Bloody Welsh History – Swansea was published by the History Press in August 2012. It is a one- volume history of Swansea, presenting interesting scenes and equally odd characters from our past. Many of the stories have been previously unpublished.
Of course it is impossible to explore all aspects of Swansea’s distinguished history in one volume so the book concentrates on significant – and sometimes odder – moments. Swansea was never involved in great historical events, generally because it is so far west and so far away from the centre of power. But that is a strength and part of the story that I try to tell. Swansea’s history is unusual and in many cases unknown. For example there may have been a Tsunami in 1607. The precise cause is the subject of considerable speculation – it may indeed have been a tsunami –or alternatively a storm surge – but something reshaped the coast line completely. This was the second of the four turning points in Swansea’s history. The first was the arrival of the Normans who came and conquered – or so they thought – and ended a way of life. After the tsunami industry came and made a handful of people very rich consigning thousands more to squalor and disease. Then the German bombers came to obliterate it all. Today we still live in those shadows. And Swansea is a place of forgotten battles, the memory of them lying beneath the roads we use and in the names we use –like Cadle and Killay. Ancient battles at Llewitha and at Garngoch shaped our world. And we have forgotten about them. In the nineteenth century it was dangerous and edgy, a place where desperate sailors spilled ashore into the embrace of the desperate poor, eager for the money they brought with them. Drinking, quarrelling, fighting, always fighting. They had arrived in the lower Swansea Valley, the place of the greatest industrial pollution in Europe. The copper industry was sustained by coal and water, of which there was an abundance. It took four tons of coal to smelt one ton of copper, so it made sense to bring the copper here. But it left its mark. Swansea was a poisonous moonscape and people were drawn here to live their lives amongst it all. It is the industry that people remember. Our ancestors arrived from all over the world in search of work. Swansea grew far too quickly, soon outstripping its ability to cope. It was insanitary and squalid, a breeding ground for disease. The slums were appalling. The heart of Swansea relocated, from the green prosperity of the West to the copper waste and the slag of the East. The earlier – and unusual –ambition for Swansea to become the Brighton of Wales was destroyed just as surely as the badly aimed German bombs would later flatten the town centre. But it is the people who have always made Swansea what it is. Wild untamed people who made it a place of strange and unusual tales. Shipwrecks, smuggling, sudden death. These were the people who stole the treasure of Edward II and distributed it amongst themselves so that it was never seen again. In many ways Swansea has always been a frontier town. Where the Welsh confronted the Normans, where agriculture met industry, where Wales faced the rest of the world. A place where languages and culture met. These interactions have shaped our past. It was named by the Vikings, fortified by the Normans, burnt by the Welsh and assaulted by nature. Now it is ours. You can read all about it in my book Bloody Welsh History Swansea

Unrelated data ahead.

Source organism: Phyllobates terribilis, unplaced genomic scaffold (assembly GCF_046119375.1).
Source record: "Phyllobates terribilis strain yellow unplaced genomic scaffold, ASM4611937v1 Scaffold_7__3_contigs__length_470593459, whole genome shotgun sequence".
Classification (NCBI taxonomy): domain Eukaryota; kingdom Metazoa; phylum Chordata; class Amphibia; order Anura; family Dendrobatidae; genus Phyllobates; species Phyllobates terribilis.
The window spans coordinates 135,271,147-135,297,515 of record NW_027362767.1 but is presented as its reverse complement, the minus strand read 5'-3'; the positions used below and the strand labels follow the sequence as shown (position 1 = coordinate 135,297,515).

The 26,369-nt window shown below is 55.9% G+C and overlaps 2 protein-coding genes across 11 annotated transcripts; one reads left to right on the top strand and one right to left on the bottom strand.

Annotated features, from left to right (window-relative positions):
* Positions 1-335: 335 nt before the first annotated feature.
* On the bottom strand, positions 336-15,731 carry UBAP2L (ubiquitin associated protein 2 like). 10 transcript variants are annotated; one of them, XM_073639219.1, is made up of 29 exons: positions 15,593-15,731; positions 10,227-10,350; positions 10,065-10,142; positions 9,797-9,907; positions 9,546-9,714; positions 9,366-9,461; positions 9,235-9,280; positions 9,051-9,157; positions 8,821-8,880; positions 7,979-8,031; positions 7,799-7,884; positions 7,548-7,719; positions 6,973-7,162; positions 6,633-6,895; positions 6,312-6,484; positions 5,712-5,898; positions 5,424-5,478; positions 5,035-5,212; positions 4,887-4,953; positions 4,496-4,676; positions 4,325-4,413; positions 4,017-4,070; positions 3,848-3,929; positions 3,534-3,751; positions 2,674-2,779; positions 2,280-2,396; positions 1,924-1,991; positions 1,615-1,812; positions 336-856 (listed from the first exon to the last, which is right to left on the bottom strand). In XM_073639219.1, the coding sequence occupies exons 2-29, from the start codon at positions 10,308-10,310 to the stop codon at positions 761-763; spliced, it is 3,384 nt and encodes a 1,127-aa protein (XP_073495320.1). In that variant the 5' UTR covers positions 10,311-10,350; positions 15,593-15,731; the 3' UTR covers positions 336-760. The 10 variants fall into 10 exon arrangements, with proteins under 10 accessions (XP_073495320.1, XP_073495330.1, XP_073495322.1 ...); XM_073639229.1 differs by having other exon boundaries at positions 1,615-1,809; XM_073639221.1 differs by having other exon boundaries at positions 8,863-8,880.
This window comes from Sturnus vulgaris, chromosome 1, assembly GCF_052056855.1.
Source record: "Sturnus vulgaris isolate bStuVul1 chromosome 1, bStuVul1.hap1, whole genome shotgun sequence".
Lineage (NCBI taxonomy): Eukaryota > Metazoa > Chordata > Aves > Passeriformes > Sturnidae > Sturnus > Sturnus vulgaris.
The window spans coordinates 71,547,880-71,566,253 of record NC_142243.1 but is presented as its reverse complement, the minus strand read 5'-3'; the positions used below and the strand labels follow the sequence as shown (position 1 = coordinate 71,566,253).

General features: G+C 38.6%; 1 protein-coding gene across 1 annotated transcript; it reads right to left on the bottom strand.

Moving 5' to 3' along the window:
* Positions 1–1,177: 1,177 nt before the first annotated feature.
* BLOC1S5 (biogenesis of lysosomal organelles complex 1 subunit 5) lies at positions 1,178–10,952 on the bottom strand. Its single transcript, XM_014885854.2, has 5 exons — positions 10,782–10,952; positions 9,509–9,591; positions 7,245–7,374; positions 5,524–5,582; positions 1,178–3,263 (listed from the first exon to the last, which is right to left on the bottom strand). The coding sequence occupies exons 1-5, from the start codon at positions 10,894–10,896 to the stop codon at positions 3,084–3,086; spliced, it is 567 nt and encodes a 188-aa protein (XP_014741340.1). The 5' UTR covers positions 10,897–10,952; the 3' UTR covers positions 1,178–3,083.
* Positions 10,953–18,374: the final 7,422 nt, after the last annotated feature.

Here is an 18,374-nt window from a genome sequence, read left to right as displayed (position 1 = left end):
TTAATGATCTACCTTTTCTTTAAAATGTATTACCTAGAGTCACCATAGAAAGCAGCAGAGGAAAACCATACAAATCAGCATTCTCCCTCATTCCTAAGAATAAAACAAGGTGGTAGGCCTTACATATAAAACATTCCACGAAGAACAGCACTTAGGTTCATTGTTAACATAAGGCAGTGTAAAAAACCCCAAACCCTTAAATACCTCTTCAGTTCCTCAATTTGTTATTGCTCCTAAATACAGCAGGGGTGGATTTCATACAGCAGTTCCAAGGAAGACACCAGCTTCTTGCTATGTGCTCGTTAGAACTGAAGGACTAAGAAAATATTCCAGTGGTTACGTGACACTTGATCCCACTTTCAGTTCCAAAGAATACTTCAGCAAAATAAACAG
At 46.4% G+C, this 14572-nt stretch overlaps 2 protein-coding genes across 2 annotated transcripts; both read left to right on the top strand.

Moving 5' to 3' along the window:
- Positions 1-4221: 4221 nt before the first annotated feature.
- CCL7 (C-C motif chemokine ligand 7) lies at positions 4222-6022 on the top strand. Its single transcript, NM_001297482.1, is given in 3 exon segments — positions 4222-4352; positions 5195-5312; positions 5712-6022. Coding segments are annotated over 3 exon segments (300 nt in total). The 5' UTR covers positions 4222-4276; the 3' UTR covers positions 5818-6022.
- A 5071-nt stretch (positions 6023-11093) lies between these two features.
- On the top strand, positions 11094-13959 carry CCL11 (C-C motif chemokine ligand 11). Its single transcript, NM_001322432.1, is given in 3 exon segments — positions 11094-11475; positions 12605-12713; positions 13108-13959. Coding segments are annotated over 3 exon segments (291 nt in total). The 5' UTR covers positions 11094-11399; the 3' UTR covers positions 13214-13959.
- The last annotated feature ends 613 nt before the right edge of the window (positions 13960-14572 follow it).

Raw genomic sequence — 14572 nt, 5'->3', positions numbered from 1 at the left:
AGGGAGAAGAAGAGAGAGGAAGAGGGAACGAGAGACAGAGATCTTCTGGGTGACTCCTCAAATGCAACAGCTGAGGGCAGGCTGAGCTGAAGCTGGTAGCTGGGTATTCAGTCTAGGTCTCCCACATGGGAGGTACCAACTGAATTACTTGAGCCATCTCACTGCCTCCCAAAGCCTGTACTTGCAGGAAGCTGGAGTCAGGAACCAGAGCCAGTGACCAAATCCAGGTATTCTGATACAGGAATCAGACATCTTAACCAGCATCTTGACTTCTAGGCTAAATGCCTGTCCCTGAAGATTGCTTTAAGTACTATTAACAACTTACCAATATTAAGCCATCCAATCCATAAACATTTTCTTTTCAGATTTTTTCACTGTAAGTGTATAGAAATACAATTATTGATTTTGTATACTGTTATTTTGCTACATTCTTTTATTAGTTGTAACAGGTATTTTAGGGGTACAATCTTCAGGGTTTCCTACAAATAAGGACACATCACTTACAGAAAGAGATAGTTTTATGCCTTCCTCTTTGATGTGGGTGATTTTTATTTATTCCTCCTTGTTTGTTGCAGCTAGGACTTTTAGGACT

I no longer have any copies of the book for sale on this website but it is still available on line and from bookshops
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